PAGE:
Glasgow & West Scotland

Controversial Braidbar Quarry homes plan dropped

Braidbar Quarry sign
Image caption The former Braidbar Quarry site is fenced-off to the public

A controversial proposal to build up to 155 new houses on the site of a former quarry in Giffnock has been dropped due to finance and planning problems.

East Renfrewshire Council and Macdonald Estates hoped to stabilise old mine workings at the fenced-off Braidbar Quarry site and return it to use.

But a Scottish government reporter ruled the land could not be developed under the council's local plan.

That decision and funding problems has now put the plan "into the long grass".

The Braidbar quarry produced much of the grey sandstone used in Glasgow tenements in the 19th and early 20th centuries.

However, the quarry has been abandoned for many decades.

Local objections

The proposal to build houses would first have needed 800,000 cubic metres of water to be drained from the flooded mine.

The plan was to then excavate down 45m to the base of the 15m high workings and employ reverse mining techniques to stabilise the failing rock.

In excess of 2 million cubic metres of rock and clay would require to be moved.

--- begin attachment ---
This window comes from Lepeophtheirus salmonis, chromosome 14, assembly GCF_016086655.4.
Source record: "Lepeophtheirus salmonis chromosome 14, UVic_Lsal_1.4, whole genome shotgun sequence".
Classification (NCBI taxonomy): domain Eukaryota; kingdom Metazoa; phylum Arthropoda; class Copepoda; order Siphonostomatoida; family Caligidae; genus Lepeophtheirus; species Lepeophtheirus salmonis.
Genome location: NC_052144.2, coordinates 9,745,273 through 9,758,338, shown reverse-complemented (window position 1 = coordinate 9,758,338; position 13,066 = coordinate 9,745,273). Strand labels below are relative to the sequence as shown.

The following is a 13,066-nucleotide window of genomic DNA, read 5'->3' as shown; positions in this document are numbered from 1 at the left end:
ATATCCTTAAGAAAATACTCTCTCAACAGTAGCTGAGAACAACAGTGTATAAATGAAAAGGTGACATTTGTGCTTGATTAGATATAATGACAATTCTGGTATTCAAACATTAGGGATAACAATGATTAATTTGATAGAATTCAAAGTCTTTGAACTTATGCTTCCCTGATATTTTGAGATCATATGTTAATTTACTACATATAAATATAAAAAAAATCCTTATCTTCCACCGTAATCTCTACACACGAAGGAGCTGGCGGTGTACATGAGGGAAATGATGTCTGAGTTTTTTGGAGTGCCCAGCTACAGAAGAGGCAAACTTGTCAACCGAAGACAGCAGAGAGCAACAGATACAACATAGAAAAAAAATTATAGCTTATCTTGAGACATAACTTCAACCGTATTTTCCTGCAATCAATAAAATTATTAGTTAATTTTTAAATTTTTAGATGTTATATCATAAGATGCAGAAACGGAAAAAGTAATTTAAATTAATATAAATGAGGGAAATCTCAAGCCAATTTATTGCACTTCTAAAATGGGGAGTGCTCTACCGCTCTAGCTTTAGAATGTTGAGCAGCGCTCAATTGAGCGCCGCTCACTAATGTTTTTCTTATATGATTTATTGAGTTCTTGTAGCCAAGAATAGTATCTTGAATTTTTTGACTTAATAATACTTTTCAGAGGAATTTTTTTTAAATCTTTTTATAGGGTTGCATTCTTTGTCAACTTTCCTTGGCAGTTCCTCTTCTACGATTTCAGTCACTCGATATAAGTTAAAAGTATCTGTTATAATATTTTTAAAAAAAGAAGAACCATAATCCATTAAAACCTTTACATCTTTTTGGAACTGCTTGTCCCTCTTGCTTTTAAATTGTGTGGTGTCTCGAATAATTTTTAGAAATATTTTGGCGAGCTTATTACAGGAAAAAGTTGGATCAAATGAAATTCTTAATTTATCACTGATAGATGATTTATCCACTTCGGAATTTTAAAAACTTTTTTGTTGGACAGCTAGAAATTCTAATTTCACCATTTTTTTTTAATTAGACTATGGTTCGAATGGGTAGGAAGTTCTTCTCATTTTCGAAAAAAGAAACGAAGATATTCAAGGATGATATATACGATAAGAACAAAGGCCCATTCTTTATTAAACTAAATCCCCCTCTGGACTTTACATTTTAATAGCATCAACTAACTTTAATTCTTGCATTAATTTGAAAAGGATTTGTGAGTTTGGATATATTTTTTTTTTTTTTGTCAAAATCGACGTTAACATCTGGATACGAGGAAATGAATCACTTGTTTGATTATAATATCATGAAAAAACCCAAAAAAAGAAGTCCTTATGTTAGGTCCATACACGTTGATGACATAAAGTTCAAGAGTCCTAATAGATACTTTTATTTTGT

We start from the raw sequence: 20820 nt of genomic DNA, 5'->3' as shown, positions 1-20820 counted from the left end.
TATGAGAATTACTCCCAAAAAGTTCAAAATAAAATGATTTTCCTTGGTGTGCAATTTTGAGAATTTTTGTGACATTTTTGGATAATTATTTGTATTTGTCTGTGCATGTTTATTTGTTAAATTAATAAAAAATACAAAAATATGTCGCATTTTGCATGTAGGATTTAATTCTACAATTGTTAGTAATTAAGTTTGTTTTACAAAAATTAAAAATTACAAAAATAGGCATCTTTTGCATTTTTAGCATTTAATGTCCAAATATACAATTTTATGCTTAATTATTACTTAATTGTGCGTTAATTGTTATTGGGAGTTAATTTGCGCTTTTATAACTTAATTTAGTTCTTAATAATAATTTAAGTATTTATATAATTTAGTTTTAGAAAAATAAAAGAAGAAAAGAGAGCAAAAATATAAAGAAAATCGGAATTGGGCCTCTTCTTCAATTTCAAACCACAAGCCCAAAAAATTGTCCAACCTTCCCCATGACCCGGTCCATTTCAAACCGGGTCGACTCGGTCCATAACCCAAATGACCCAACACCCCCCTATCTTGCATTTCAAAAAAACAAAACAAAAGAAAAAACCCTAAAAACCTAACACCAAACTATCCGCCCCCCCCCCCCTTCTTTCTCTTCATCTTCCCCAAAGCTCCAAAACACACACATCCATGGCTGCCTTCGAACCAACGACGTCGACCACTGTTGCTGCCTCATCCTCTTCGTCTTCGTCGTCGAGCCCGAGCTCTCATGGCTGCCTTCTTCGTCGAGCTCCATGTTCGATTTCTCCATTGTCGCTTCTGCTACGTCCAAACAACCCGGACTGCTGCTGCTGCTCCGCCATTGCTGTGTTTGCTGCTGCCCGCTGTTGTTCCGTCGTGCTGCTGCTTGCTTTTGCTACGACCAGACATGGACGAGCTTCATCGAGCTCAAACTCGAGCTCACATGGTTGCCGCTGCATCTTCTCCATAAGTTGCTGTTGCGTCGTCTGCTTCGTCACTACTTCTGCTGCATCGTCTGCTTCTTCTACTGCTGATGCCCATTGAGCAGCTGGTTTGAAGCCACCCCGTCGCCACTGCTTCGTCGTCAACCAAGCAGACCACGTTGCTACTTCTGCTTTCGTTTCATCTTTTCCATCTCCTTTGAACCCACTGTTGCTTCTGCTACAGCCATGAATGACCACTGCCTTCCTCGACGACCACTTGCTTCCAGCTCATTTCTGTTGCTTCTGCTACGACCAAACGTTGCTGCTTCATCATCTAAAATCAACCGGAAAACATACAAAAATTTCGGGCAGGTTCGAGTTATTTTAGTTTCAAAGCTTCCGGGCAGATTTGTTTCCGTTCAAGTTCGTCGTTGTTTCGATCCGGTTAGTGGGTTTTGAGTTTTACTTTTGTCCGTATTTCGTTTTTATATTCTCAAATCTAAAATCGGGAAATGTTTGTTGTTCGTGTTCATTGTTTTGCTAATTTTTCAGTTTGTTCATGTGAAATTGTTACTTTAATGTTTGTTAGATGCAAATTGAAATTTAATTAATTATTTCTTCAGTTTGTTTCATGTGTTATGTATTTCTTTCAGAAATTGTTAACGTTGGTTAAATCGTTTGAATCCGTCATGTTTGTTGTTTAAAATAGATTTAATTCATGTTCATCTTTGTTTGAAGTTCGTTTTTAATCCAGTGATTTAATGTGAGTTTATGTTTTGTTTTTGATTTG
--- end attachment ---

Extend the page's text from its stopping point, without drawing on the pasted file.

The housebuilding plan had attracted hundreds of objections from local people, many of whom were against plans to close the adjoining Huntly Park for up to two years while the development proceeded.

The decision by the government's planning appeals reporter in 2009, however, and the resulting economic downturn has meant that the project is no longer viable.

The reporter stated: "I conclude that the proposed remedial works and redevelopment of the site would be likely to have significant adverse effects on the current uses on the site, and to some extent on the surrounding area."

Kevin Robertson, managing director of Macdonald Estates, said: "Having developed a thorough technical solution and method of stabilising the redundant quarry over a number of years we are disappointed that we are unable to take the project forward.

"However, the reporter's decision not to include the land for development in the local plan, coupled with the lack of availability of project funding, have made it uneconomic for us to continue to promote the project at the present time."

Councillor Jim Fletcher, leader of East Renfrewshire Council, said: "The land at Braidbar is unfit for developing and is so unstable it is unsafe to walk on.

"This proposal would have brought this land into use for future generations and helped avoid the potential harm that keeps many of us awake at night.

"We are still reeling from the unexpected decision of the reporter that this proposal couldn't go ahead.

"With a credible and workable plan on the table it is astonishing that a decision to leave this ground in its unsafe state would be the reporter's preferred choice."

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